Frontiers in Systems Neuroscience

Sex-Specific Neural Networks of Cued Threat Conditioning: A Pilot Study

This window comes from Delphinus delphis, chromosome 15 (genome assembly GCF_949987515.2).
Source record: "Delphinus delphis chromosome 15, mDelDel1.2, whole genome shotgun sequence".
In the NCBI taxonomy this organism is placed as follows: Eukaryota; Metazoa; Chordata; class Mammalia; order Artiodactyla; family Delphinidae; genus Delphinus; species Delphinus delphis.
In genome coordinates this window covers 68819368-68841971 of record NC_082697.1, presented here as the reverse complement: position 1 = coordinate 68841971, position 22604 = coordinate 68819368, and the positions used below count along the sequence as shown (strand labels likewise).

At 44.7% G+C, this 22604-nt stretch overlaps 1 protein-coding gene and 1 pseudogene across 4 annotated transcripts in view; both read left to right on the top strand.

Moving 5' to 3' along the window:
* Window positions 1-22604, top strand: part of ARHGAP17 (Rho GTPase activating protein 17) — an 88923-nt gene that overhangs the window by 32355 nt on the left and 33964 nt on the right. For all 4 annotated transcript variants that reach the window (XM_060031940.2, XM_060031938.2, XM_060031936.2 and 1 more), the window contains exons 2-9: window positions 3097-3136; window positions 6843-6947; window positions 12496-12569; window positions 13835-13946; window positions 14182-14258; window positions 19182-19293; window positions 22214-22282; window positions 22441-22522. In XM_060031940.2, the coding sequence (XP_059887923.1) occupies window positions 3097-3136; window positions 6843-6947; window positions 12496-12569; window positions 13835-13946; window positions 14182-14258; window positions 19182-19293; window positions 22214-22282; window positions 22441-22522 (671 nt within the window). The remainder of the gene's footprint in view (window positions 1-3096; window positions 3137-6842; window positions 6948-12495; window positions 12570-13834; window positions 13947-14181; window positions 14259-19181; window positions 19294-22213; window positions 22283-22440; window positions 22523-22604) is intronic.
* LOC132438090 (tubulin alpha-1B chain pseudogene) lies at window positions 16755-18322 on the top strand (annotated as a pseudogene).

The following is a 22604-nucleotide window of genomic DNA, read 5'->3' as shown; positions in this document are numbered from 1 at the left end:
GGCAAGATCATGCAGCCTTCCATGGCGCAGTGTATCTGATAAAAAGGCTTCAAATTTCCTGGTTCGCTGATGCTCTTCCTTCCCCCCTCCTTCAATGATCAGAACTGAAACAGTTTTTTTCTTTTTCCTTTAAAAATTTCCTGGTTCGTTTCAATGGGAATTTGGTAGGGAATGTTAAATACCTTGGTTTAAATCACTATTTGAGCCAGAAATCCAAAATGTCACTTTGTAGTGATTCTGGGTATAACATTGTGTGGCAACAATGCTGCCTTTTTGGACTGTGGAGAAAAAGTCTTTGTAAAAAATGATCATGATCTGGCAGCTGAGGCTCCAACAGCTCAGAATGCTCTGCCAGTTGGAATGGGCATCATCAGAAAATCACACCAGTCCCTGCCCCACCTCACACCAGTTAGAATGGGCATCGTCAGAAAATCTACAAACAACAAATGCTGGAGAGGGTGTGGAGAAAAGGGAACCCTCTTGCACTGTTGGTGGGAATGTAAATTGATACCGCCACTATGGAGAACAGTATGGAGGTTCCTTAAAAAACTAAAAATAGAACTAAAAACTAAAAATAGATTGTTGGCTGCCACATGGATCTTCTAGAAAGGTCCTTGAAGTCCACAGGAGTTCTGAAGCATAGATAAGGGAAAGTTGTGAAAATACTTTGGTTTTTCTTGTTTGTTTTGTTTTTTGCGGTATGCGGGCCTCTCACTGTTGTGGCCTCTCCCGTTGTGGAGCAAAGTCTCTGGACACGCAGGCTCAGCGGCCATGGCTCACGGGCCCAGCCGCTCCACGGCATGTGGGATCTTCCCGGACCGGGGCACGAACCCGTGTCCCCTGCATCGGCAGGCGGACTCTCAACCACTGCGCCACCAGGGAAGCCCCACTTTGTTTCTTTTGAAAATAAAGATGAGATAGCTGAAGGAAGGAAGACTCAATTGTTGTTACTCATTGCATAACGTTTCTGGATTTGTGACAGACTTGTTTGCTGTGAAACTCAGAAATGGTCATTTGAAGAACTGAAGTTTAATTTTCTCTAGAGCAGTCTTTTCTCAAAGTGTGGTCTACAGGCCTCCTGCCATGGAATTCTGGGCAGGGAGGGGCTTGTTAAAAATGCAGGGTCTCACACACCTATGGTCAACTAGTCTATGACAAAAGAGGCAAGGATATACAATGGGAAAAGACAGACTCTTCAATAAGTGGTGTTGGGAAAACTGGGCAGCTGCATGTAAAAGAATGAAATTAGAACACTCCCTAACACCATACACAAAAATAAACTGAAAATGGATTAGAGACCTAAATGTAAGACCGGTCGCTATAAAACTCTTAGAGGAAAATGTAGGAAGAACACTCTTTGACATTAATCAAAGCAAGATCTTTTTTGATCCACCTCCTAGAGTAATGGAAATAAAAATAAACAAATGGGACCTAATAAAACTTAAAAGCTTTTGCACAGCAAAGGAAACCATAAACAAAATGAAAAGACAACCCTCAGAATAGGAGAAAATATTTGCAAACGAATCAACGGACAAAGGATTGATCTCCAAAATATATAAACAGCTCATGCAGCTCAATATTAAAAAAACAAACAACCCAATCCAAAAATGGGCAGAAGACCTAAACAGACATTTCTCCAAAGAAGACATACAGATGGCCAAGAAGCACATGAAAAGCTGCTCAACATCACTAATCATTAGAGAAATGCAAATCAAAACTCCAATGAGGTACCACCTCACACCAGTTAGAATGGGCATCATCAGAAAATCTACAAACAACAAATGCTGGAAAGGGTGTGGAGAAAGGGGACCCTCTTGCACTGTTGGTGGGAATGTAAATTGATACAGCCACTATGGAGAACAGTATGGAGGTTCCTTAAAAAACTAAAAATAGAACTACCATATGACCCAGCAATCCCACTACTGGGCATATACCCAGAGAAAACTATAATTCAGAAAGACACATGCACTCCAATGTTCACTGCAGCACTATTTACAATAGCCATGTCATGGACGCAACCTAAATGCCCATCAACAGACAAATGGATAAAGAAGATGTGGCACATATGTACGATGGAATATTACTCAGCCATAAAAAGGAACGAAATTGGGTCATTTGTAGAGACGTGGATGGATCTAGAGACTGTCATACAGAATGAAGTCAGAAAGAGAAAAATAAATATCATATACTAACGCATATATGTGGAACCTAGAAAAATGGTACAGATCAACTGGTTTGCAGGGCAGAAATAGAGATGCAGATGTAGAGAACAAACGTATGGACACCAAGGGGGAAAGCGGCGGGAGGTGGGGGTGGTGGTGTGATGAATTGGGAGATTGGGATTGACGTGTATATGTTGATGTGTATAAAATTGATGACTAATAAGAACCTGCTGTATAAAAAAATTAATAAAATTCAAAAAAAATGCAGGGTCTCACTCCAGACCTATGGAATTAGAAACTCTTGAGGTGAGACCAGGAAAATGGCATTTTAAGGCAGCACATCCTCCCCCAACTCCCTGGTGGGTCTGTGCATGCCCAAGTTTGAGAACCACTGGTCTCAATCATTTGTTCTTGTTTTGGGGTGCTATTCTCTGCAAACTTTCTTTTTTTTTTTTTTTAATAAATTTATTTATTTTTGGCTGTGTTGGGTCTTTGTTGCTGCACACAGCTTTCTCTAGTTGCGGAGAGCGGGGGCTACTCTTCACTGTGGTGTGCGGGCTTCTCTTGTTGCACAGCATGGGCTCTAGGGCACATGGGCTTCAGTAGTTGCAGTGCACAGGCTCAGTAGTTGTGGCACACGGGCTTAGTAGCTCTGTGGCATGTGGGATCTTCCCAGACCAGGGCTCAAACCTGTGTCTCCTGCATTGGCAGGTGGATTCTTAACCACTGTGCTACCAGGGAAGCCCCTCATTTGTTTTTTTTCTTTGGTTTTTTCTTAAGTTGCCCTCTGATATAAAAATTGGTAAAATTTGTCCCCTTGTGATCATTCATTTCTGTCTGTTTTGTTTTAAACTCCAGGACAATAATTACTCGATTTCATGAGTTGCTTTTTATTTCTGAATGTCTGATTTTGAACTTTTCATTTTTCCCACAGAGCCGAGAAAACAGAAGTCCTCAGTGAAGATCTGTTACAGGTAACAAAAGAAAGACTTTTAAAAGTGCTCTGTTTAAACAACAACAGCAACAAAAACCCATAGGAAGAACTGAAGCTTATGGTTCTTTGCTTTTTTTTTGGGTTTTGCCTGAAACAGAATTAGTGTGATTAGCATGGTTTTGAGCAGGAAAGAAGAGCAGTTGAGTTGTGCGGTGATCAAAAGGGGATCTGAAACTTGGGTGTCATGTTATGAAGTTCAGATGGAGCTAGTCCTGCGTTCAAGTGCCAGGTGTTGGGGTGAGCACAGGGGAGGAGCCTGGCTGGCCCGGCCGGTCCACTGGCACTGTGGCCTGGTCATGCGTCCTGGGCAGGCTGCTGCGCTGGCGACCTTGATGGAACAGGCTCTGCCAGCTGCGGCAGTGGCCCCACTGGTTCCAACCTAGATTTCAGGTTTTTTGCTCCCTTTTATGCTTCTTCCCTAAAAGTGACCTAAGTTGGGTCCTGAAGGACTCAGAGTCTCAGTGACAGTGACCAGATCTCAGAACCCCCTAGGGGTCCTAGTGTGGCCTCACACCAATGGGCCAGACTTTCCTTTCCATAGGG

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Cued threat conditioning is the most common preclinical model for emotional memory, which is dysregulated in anxiety disorders and post-traumatic stress disorder. Though women are twice as likely as men to develop these disorders, current knowledge of threat conditioning networks was established by studies that excluded female subjects. For unbiased investigation of sex differences in these networks, we quantified the neural activity marker c-fos across 112 brain regions in adult male and female mice after cued threat conditioning compared to naïve controls. We found that trained females engaged prelimbic cortex, lateral amygdala, cortical amygdala, dorsal peduncular cortex, and subparafasicular nucleus more than, and subparaventricular zone less than, trained males. To explore how these sex differences in regional activity impact the global network, we generated interregional cross-correlations of c-fos expression to identify regions that were co-active during conditioning and performed hub analyses to identify regional control centers within each neural network. These exploratory graph theory-derived analyses revealed sex differences in the functional coordination of the threat conditioning network as well as distinct hub regions between trained males and females. Hub identification across multiple networks constructed by sequentially pruning the least reliable connections revealed globus pallidus and ventral lateral septum as the most robust hubs for trained males and females, respectively. While low sample size and lack of non-associative controls are major limitations, these findings provide preliminary evidence of sex differences in the individual circuit components and broader global networks of threat conditioning that may confer female vulnerability to fear-based psychiatric disease.